Private capital can boost investment in Africa’s infrastructure enough to remove one of the main obstacles to the region’s enormous growth potential.
The shortcomings of the continent’s infrastructure are well known, and the spending to address them is woefully inadequate.
Up to $170-billion is required every year, while the money invested now amounts to about $45-billion, according to the African Development Bank.
Put another way, to sustain annual economic growth rates of between three and 3.5%, spending on basic infrastructure such as power, water and road networks along with education, health and logistics should stand at between five and six percent of gross domestic product (GDP). The current average is just two percent.
How then do we not only remove what’s clearly a major obstacle to Africa’s growth, but also make the pace of expansion both more sustainable and inclusive? Rand Merchant Bank (RMB), in a report released earlier this year, has a firm point of view on the way forward.
“Structural change is essentially the only hope for sustainable growth in Africa,” says RMB Africa analyst Celeste Fauconnier in the bank’s <Where To Invest In Africa> report for 2019. “Closing the infrastructure gap in Africa is a mammoth task, but it must be taken on.”
Getting The Private Sector On Board
The public sector accounts for about 90% of the money being invested now, which is worrying because government budgets are under pressure from rising borrowing costs.
The pace of growth on the continent is widely expected to accelerate this year, with the International Monetary Fund forecasting the region’s economy will expand by 3.5%, up from 2.9% in 2018. But that still lags well behind its expected average growth rate of 4.5% for emerging economies globally.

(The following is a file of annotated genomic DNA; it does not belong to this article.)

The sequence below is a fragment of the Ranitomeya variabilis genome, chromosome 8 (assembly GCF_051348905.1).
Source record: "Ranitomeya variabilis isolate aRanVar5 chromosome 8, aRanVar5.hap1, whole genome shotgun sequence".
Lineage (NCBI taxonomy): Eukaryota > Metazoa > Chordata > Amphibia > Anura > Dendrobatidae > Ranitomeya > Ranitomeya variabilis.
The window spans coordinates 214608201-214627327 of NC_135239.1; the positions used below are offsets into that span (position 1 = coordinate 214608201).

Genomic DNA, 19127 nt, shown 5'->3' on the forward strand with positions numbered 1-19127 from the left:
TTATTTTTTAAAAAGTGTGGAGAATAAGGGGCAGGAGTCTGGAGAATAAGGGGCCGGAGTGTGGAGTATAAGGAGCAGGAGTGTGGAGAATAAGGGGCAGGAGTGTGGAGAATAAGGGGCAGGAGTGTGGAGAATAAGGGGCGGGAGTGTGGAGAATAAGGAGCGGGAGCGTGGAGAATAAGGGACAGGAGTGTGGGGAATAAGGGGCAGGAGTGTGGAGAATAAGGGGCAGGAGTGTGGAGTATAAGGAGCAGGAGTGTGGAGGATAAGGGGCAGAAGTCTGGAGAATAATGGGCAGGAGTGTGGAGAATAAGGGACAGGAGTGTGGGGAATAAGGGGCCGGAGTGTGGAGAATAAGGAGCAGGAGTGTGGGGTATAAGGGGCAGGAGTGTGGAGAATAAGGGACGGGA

The World Bank points out that the lack of efficient growth in Africa shaves off 2.6% off the region’s average per capita growth rate – which is GDP divided by population – putting significant strain on human development.
Fauconnier says the main challenges to infrastructure development are weak legal, regulatory and institutional frameworks; weak infrastructure planning and project preparation; ineffective governance; and corruption. All of these are impediments to private sector investment.
Nevertheless, she believes that in the coming decade, African governments will emphasise structural change, making their countries more attractive investment destinations. “It’s vital for both public and private players to have mechanisms to ensure that their investments provide the best returns possible.”
At present, the lion’s share of public funding is concentrated on transport and energy, while private funding goes towards construction (which is less capital-intensive, and less risky). “We need that split to change,” she says.
Looking To The Future
There is reason for optimism, however, with the RMB report showing that private sector investment is starting to pick up already in response to more innovative areas of financing through pension funds, project financing and infrastructure bonds.
It ranks the investment appeal of all 54 countries by focusing on their growth potential, market size and operating environment. North African, southern African and island economies were ranked the best for quality infrastructure because they were the most developed, with stronger institutions and policies in place.
Egypt was ranked the highest overall, followed by South Africa, Morocco, Ethiopia, Kenya and Rwanda. In terms of operating environments, the top five performers were Mauritius, Rwanda, Botswana, South Africa and the Seychelles.
Words by Mariam Isa